Greetings MOL Family!
As we continue to study the family of Jesus, and the lesson this has for us as parents, as teachers, or as homeheads, I want to raise a question, and we find the answer in John 17…
By Divine Arrangement, Divine Assignment
The Bible, you know, is the textbook of every subject. It’s where we get the doctrines of our message, isn’t it? It’s where we get devotional instructions. It’s a handbook for parents, a book for teachers, and it’s a book for homeheads.
The question I want to raise is this: How did Jesus find Himself with those particular people that He had in His family, His home; Matthew and Thomas, Peter and Andrew, Mary, Susanna, and the others that are mentioned by Matthew and Luke? How did He happen to find Himself with those particular people? And of course, the reason I’m raising that question is this: How should we find ourselves with a particular group?
You know it’s easy, if we’re not careful, either to take life as it comes, or to grumble as it comes. Neither one has much inspiration in it. Certainly, there’s not much inspiration in a life that we have to grumble about all the time, is there? Or to merely accept life as it comes, in the sense, “Well, if it’s that way, I don’t know anything we can do about it, so this is it.”
Now with all that as the background, let’s turn to John 17 and notice the words of Christ that last evening just before He suffered in Gethsemane and on the cross. This is our Lord’s Prayer for these disciples:
These words spoke Jesus, and lifted up His eyes to heaven, and said, Father, the hour is come; glorify thy Son, that thy Son also may glorify thee: As thou hast given him power over all flesh, that he should give eternal life to as many as thou hast given him. And this is life eternal, that they might know thee the only true God, and Jesus Christ, whom thou hast sent. I have glorified thee on the earth: I have finished the work which thou gave me to do. And now, O Father, glorify thou me with thine own self with the glory which I had with thee before the world was. I have manifested thy name unto the men which thou gavest me out of the world: thine they were, and thou gavest them me; and they have kept thy word. – John 17:1-6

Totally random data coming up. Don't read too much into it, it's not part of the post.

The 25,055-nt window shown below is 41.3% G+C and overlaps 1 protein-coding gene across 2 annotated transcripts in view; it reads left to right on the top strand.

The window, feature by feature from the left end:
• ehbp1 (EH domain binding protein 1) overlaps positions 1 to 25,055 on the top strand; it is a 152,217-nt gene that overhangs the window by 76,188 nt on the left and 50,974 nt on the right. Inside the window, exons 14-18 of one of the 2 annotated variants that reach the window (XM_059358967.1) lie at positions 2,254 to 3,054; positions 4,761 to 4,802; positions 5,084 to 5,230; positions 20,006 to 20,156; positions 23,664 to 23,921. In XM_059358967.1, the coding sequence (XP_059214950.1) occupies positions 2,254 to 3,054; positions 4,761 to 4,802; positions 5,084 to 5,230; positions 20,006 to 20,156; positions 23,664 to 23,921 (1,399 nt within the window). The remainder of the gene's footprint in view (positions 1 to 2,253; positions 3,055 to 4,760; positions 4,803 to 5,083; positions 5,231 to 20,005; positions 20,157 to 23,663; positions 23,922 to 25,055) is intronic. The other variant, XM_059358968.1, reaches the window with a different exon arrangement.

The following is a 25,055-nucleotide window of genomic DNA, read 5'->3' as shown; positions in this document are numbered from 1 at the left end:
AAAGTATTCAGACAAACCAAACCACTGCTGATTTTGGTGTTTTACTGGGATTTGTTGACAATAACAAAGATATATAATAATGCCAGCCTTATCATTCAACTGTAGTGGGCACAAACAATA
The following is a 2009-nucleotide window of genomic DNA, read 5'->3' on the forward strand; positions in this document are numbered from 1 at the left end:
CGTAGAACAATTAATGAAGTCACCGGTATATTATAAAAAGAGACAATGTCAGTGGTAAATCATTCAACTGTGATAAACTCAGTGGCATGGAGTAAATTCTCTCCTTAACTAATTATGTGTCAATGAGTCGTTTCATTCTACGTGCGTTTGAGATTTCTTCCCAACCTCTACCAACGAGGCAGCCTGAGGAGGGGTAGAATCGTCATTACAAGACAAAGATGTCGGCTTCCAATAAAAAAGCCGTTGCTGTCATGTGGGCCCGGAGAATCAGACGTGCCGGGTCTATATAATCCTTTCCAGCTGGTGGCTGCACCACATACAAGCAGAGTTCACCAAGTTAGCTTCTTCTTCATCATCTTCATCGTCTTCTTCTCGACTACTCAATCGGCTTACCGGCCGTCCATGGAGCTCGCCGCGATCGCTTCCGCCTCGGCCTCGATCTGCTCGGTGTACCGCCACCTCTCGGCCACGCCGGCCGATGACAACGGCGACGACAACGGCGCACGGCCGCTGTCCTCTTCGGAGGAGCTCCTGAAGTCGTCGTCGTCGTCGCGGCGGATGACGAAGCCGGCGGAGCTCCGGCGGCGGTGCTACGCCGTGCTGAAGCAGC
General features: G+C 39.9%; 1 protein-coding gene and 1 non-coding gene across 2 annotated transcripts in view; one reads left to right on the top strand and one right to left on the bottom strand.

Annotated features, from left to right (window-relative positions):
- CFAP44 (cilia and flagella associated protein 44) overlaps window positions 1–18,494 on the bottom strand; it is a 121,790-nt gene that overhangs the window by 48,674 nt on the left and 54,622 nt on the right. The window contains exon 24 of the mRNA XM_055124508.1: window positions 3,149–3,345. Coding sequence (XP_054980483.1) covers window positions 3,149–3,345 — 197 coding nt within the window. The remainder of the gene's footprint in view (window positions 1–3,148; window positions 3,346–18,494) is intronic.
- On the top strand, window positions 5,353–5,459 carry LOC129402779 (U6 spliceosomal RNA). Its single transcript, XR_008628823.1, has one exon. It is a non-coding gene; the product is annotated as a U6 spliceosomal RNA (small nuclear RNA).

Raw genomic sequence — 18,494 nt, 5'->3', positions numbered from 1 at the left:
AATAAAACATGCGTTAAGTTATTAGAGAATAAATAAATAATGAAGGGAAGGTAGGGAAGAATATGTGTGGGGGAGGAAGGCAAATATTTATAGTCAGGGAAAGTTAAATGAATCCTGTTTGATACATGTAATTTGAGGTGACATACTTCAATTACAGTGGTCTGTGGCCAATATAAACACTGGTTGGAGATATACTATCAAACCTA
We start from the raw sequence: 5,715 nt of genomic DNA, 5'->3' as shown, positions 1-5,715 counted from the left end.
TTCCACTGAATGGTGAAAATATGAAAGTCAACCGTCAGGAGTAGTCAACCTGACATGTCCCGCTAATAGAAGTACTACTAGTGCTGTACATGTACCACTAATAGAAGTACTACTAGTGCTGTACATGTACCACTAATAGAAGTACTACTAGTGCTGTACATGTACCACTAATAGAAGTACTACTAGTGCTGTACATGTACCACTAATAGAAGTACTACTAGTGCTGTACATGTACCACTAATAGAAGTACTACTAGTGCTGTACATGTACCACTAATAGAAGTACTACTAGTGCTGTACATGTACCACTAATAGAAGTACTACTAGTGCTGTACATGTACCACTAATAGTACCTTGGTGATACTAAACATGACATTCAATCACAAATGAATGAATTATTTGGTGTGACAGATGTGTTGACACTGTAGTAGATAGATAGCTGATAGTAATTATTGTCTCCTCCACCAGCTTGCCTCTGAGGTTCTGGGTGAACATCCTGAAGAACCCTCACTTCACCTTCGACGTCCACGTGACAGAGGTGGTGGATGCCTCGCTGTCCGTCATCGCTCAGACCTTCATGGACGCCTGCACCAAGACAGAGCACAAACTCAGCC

Now, to repeat my question: How did Jesus find Himself, how did He arrive at finding Himself with a particular group that constituted His training group? How did it come? God gave Him those particular people. Is that clear in what we’ve read?
Let’s think of the implications of it. Jesus knew that out of the millions of people on earth there were a certain few selected by His Father, planned from eternity to be with Him and under Him in that training program. Is that correct? Now, if even a tithe of that is true, as far as you and I are concerned, it’s very important, isn’t it, if even 10% of what was true concerning Christ is true of us? But if it’s all true, then we are face to face with indeed an astounding fact, and that is people are in your home not by a kaleidoscopic movement of human personalities, not by chance and circumstance, but by divine arrangement, divine assignment. And I fall back on that oft-repeated statement from Messages to Young People, page 219. It’s also in Christ’s Object Lessons, page 326:
Each has his place in the eternal plan of heaven. Each is to work in cooperation with Christ for the salvation of souls. Not more surely is the place prepared for us in the heavenly mansions than is the special place designated on earth where we are to work for God. – Messages to Young People, pg. 219